The Fortune Society News Of The Week — the week of February 8, 2016

Monday, February 8, 2016

A wide-ranging collection of news and opinion from the previous week focusing on criminal justice policy, advocacy, and reform.

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Mayor de Blasio Announces Plans to Boost Security and Mental Health Staff at New York City Shelters

The de Blasio administration announced steps on Friday to increase security at 27 shelters and add medical staff to help identify people with mental illness among the city’s growing homeless population …

The New York Times

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Brooklyn Suicide Is Third Hanging in City Holding Cells Since May

The death of a man in a Brooklyn police station house on Sunday was the third time since May that someone had hanged himself in a New York Police Department holding cell, the authorities said …

The New York Times

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Mr. Cuomo’s Housing Wrecking Ball

Opinion: Gov. Andrew Cuomo, who should be using his power to make New York City more hospitable to working-class and middle-class families, has instead slipped a little poison into his executive budget that could cripple the city’s ambitious efforts to build affordable housing ..

The New York Times

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For Victims, an Overloaded Court System Brings Pain and Delays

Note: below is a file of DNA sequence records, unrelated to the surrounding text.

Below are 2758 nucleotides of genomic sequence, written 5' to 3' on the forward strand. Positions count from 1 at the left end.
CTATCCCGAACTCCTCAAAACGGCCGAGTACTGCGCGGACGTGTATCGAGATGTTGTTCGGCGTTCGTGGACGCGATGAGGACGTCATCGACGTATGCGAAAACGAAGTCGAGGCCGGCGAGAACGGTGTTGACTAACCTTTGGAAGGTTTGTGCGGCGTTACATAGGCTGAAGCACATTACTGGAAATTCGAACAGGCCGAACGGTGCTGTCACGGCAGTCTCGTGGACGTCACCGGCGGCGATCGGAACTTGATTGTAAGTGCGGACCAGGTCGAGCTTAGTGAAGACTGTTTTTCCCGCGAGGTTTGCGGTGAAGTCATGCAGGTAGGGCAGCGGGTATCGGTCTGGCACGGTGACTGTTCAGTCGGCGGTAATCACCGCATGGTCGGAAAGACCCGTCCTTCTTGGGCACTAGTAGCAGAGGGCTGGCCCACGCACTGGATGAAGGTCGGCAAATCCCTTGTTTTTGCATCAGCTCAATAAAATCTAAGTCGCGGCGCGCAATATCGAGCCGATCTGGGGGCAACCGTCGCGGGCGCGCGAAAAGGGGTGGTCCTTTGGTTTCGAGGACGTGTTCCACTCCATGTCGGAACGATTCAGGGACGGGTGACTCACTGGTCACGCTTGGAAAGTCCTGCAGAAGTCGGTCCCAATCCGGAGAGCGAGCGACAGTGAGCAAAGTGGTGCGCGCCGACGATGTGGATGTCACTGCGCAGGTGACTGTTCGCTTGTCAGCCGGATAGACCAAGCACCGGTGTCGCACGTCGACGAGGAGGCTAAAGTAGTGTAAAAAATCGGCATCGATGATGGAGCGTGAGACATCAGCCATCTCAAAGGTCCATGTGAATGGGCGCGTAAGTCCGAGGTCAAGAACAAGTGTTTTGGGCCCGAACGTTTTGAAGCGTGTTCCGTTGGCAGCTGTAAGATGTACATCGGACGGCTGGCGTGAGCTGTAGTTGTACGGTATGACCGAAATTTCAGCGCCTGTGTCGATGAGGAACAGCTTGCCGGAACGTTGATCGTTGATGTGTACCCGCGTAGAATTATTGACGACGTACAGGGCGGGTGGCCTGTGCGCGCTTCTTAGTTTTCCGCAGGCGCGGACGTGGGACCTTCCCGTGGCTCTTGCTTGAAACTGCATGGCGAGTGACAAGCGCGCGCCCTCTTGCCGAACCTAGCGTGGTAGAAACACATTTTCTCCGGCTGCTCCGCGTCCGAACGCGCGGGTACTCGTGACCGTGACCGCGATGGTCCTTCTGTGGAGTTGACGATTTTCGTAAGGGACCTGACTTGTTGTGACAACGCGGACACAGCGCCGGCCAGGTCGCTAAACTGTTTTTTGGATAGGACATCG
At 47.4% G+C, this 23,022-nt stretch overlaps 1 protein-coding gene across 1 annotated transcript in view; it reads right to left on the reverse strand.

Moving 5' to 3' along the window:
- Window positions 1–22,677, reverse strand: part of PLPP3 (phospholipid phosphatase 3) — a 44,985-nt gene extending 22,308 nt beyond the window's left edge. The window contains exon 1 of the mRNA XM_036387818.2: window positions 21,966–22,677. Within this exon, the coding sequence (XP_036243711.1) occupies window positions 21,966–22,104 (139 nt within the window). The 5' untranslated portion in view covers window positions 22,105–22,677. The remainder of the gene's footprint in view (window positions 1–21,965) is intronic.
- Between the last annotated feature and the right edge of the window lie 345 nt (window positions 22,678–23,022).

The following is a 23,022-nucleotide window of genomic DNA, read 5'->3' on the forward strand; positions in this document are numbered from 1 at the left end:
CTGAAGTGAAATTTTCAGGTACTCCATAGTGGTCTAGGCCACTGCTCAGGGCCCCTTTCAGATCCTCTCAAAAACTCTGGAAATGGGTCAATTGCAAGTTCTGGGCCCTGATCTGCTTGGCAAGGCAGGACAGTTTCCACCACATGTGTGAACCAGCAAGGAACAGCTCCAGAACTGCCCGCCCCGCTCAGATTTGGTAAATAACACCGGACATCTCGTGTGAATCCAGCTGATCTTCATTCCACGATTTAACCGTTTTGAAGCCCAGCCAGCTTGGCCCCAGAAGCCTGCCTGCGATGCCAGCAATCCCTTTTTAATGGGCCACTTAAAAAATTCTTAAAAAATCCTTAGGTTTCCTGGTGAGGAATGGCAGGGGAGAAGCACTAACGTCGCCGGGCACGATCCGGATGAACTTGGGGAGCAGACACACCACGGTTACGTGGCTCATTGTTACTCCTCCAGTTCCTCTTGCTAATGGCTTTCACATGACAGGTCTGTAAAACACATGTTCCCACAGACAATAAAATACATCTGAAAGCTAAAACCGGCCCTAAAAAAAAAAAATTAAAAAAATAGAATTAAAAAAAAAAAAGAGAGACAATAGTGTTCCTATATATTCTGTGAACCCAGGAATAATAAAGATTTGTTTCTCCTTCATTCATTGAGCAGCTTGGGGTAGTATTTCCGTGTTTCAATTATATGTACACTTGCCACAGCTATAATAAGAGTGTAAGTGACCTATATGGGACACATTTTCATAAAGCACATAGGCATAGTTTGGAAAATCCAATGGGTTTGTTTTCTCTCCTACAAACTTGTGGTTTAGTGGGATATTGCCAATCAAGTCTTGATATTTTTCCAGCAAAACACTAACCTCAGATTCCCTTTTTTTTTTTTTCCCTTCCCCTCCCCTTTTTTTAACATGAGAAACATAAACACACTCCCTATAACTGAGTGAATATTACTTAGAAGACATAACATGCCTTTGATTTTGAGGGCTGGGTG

It had gone on for almost four years, Maxima Allen said as she sat on a hard bench in State Supreme Court in Brooklyn over the summer. Ms. Allen just wanted the case to end. Once the criminal case against Chevoy Nelson, the boy accused of stabbing her son, was over, she could sue the city and the Department of Education for money to help pay for Alfredo’s care, which comes to roughly $1,000 a day. It is not news that cases can take a long time to wind their way through the court system in New York, or that lawyers use delay tactics …

The New York Times

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Homeless Young People of New York, Overlooked and Underserved

Hundreds of homeless young people are in plain sight every day in New York City. They are sitting on the floor at the Port Authority Bus Terminal and charging their phones as if they were college students awaiting a bus home. They are huddled on the sidewalk, hanging out. They sleep on friends’ couches and in strangers’ beds. They stay with “Uncle A.C.E.,” code for the long route of the A train, where they can spend hours unbothered and unnoticed …
The New York Times

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Cuomo Picks Former El Diario Publisher to Head Department of State
Gov. Andrew Cuomo officially nominated Rossana Rosado, a former editor and publisher of El Diario, to replace Cesar Perales as state secretary of state. “Rossana Rosado is a respected, intelligent leader with the experience New York needs to lift up working families and expand opportunity,” Cuomo said in a statement …
The Times Union

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How I Reconnected with My Estranged Daughter from Prison

I was four years into a 30-year bid, and was being told that I didn’t have a choice — that I must not write my daughter even one more time. I would just be… gone to her. No goodbye. No explanation about Mommy and Daddy’s complications. Just silence and a hope that when she could, she might try to find me …